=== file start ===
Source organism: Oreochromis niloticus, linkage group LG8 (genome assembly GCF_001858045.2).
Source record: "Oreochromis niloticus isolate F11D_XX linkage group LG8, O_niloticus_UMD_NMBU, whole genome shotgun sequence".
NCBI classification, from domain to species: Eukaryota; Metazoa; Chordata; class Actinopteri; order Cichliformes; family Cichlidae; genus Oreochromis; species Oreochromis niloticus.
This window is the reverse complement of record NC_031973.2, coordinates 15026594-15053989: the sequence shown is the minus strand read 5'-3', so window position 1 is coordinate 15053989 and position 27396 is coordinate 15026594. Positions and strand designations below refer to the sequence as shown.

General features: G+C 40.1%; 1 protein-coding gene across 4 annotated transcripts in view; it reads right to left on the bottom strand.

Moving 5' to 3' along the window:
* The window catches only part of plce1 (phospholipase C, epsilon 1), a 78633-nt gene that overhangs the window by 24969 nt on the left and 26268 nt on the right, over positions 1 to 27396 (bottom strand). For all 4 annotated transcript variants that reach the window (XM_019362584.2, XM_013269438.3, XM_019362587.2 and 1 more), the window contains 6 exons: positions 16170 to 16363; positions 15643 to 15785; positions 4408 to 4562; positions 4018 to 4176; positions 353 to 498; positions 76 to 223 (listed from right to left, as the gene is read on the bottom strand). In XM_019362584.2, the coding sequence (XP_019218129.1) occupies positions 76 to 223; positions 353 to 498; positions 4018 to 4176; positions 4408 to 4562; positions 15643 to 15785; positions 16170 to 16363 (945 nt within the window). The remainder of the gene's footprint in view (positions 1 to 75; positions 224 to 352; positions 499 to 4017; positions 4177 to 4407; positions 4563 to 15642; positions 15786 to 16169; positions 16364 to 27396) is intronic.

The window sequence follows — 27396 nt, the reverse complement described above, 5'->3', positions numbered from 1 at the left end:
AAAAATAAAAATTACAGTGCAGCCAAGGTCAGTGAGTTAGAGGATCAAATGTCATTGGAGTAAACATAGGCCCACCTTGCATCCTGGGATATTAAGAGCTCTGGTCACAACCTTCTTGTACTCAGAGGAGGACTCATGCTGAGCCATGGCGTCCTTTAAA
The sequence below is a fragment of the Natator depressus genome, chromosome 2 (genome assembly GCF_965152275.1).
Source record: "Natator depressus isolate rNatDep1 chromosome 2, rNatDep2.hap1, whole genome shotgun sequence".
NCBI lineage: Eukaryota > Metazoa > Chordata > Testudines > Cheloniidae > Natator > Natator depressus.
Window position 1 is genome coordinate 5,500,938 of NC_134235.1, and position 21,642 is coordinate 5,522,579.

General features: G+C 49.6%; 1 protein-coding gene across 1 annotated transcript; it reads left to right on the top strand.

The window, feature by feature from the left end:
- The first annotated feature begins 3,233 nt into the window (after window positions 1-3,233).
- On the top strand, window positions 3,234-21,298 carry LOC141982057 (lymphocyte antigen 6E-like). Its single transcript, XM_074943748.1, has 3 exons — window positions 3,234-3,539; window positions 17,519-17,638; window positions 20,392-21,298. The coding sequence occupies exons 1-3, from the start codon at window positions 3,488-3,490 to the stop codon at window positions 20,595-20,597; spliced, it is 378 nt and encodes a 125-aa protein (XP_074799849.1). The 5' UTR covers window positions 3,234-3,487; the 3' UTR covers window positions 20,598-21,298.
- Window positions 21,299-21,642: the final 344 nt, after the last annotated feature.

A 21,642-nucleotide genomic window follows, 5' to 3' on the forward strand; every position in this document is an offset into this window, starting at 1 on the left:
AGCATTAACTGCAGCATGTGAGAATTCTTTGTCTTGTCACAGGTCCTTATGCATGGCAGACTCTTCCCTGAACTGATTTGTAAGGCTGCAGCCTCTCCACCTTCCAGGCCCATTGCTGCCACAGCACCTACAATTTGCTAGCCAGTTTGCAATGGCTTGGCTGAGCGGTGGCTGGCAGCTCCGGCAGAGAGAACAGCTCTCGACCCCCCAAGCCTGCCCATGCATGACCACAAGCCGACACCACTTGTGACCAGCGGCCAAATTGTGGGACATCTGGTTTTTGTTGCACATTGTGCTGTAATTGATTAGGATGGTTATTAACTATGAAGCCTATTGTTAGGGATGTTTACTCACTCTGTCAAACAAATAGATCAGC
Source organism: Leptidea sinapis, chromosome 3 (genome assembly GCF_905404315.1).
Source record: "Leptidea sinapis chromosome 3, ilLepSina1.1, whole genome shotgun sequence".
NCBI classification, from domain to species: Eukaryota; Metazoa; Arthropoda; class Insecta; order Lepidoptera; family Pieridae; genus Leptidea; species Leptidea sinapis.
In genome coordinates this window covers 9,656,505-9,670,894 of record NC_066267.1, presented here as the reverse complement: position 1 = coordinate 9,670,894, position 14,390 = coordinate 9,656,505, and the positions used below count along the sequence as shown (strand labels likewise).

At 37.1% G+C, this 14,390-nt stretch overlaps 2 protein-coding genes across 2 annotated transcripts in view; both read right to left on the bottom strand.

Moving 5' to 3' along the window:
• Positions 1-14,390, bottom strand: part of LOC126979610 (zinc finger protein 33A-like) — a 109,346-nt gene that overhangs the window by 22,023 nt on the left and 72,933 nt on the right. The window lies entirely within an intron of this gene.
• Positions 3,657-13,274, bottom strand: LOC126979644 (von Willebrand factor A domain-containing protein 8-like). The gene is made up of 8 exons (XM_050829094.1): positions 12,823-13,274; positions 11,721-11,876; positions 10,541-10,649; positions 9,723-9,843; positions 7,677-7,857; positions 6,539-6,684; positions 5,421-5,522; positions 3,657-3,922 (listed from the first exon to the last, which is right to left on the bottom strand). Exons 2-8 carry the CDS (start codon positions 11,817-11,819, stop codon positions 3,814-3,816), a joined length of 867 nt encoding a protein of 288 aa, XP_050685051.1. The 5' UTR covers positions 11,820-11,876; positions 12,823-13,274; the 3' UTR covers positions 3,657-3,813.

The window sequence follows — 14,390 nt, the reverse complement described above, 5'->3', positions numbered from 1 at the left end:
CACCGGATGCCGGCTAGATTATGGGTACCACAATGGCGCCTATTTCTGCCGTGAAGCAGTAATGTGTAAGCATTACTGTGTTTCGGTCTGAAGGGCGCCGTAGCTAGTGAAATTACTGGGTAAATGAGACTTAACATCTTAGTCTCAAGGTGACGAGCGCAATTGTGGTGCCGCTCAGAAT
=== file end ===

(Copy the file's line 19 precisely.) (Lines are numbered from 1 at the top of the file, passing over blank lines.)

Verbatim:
A 21,642-nucleotide genomic window follows, 5' to 3' on the forward strand; every position in this document is an offset into this window, starting at 1 on the left: